World Library  
Flag as Inappropriate
Email this Article

National Dark-Sky Week

National Dark-Sky Week (NDSW)
Status Active
Genre Astronomy-related events and competitions
Frequency Week of the new moon in April
Location(s) Worldwide
Inaugurated 2003
Founder Jennifer Barlow
Most recent 2015

National Dark-Sky Week (NDSW), held during the week of the new moon in April,[1] is a week during which people worldwide turn out their lights in order to observe the beauty of the night sky without light pollution. This event was founded in 2003 by high school student Jennifer Barlow of Midlothian, Virginia and its popularity and participation increases every year. It has been endorsed by the International Dark-Sky Association (IDA), the American Astronomical Society (AAS), the Astronomical League, and Sky & Telescope (S&T).[2]


  • Goal 1
  • Participation 2
  • Types of Light Pollution 3
  • Implications of Light Pollution 4
  • Event dates 5
  • See also 6
  • References 7
  • External links 8


The goals of the event are to:

  • Temporarily reduce light pollution and raise awareness about its effects on the night sky,
  • Encourage the use of better lighting systems that direct light downward instead of into the sky, and
  • Promote the study of astronomy.

This event always occurs in April, during the week of the New moon so that the sky can be as dark as possible for optimum viewing conditions.

Jennifer Barlow states, "The night sky is a gift of such tremendous beauty that should not be hidden under a blanket of wasted light. It should be visible so that future generations do not lose touch with the wonder of our universe." Barlow explains, "It is my wish that people see the night sky in all of its glory, without excess light in the sky as our ancestors saw it hundreds of years ago."[2]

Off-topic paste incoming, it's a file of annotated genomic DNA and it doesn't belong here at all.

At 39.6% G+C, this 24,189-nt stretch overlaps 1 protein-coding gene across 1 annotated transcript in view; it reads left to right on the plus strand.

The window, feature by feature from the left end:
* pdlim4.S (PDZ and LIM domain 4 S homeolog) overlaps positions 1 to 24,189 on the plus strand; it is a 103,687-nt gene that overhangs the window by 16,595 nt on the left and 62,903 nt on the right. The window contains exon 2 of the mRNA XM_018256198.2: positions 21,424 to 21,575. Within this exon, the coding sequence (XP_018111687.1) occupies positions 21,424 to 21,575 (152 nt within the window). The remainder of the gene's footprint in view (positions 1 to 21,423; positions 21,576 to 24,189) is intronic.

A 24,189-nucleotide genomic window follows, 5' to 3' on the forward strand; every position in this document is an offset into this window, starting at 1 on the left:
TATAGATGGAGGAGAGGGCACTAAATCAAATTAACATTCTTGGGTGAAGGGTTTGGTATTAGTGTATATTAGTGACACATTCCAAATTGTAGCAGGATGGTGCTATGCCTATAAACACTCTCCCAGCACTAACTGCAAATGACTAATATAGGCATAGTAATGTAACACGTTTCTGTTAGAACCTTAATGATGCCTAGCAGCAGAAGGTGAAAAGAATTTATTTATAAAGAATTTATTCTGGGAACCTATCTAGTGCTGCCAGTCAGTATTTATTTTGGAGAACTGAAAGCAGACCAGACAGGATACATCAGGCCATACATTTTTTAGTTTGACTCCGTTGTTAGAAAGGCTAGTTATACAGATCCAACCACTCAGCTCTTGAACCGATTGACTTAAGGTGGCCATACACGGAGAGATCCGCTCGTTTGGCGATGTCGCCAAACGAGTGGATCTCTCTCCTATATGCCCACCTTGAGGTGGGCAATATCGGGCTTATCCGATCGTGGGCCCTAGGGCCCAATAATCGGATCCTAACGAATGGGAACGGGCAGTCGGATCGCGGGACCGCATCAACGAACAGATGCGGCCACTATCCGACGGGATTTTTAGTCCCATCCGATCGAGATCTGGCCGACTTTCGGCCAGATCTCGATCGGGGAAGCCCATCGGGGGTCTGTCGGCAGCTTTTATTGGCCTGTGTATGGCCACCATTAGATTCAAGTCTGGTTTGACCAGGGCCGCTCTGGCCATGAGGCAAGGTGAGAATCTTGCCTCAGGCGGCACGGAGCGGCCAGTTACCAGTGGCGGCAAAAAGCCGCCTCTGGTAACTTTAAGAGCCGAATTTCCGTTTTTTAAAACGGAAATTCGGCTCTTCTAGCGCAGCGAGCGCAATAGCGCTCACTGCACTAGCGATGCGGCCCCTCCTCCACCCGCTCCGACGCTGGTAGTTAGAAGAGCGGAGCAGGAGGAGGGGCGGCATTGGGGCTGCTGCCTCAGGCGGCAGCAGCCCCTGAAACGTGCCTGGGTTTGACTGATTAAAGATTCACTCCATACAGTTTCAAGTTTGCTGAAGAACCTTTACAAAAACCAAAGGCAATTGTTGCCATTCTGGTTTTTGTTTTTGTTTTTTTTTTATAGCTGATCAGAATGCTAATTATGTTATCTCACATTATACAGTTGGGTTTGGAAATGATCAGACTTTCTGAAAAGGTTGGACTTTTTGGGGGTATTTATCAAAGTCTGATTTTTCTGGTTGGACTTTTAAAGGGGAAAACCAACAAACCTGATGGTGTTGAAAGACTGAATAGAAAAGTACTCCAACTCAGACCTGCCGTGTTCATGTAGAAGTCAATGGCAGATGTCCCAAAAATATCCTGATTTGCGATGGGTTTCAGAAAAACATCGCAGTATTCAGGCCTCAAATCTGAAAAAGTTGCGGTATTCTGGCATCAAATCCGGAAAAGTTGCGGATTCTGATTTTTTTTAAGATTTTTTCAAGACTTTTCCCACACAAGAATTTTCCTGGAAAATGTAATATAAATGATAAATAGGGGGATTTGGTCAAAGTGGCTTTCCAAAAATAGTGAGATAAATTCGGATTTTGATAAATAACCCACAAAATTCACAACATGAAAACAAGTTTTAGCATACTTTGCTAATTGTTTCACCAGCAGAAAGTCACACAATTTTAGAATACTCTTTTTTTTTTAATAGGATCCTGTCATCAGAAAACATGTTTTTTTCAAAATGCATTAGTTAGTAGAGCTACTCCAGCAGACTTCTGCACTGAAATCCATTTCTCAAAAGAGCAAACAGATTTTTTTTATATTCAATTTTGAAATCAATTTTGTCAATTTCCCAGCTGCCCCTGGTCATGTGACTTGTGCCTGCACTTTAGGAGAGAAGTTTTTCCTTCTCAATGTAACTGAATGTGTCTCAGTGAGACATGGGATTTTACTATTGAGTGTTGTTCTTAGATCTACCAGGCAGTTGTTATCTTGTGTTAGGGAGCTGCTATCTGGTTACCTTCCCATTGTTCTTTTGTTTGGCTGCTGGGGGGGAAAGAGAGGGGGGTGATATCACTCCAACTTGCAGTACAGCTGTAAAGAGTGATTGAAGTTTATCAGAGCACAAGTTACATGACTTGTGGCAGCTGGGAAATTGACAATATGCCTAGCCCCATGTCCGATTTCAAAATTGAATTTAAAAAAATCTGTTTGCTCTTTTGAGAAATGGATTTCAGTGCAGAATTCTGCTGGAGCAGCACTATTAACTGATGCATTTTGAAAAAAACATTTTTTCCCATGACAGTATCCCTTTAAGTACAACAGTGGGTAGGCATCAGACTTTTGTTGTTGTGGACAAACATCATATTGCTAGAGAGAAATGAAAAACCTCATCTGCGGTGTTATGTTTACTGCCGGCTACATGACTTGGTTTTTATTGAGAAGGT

Willing participants in this project turn off all unnecessary lighting indoors and outdoors sources in order to reduce light pollution of the night sky.

The International Dark-sky Association encourages light users to take precautions against outdoor light pollution by:[3]

  • Using outdoors light only when needed
  • Confine light to specific areas
  • Beware that lights are only as bright as it is necessary
  • Reducing the amount of blue light emissions used
  • Use lighting that faces downward, in order to avoid over illumination- called fully shielded fixtures

Types of Light Pollution

Types of light pollution include skyglow, a hazy glow produced by the reflection water molecules in the air that encompasses cities which prevent the night sky to be fully seen. Light trespass is a condition in which light is oriented into areas in which it is not needed. A common example is street lighting projecting in all directions including the sky which creates a hazy reflection upon the night sky, making it difficult for star observation.[4]

Implications of Light Pollution

Light pollution is the adverse affects of artificial light.[5]

Affected parties of light pollution include:[6]


By increasing the number of participants, the quality of viewing the sky and stars will be temporarily improved. This is a benefit to astronomers that are faced with light pollution issues such as light trespass and skyglow.[4]

Nocturnal Wildlife:
Several animals have been documented to be affected by light pollution. The glare of street lights because distraction to nocturnal birds in flight leading to bird crashes into sky scrapers and buildings. The use of light may also cause bird to reproduce or migrate too early. The feeding behavior of insects, bats, sea turtles, fish, replies reflect alterations by artificial light. Sea turtles mistake the glow of electric lights for the shimmer of the ocean, leading them to flock outside of their nest into hazardous areas.